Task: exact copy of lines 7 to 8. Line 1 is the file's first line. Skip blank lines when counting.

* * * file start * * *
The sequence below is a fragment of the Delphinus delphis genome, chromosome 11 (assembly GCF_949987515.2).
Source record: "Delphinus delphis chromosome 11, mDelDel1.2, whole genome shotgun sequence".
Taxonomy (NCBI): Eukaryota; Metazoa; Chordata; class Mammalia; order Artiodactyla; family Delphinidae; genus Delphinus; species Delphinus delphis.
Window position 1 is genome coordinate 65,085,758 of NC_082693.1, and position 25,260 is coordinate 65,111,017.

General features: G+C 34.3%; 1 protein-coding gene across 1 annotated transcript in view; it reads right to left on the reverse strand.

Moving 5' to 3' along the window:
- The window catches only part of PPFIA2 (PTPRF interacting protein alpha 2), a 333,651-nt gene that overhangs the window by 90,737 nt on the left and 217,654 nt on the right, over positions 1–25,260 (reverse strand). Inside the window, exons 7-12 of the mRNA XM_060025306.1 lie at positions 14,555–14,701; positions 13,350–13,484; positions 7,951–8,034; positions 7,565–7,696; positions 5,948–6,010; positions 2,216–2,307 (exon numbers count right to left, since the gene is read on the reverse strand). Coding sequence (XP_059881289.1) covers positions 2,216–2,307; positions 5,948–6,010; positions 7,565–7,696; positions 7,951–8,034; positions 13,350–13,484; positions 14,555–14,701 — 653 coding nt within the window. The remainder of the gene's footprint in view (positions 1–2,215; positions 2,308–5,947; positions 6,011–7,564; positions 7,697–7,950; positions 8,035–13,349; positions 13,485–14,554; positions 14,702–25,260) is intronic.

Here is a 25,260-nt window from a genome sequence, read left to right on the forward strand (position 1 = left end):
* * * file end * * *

- The window catches only part of PPFIA2 (PTPRF interacting protein alpha 2), a 333,651-nt gene that overhangs the window by 90,737 nt on the left and 217,654 nt on the right, over positions 1–25,260 (reverse strand). Inside the window, exons 7-12 of the mRNA XM_060025306.1 lie at positions 14,555–14,701; positions 13,350–13,484; positions 7,951–8,034; positions 7,565–7,696; positions 5,948–6,010; positions 2,216–2,307 (exon numbers count right to left, since the gene is read on the reverse strand). Coding sequence (XP_059881289.1) covers positions 2,216–2,307; positions 5,948–6,010; positions 7,565–7,696; positions 7,951–8,034; positions 13,350–13,484; positions 14,555–14,701 — 653 coding nt within the window. The remainder of the gene's footprint in view (positions 1–2,215; positions 2,308–5,947; positions 6,011–7,564; positions 7,697–7,950; positions 8,035–13,349; positions 13,485–14,554; positions 14,702–25,260) is intronic.

Here is a 25,260-nt window from a genome sequence, read left to right on the forward strand (position 1 = left end):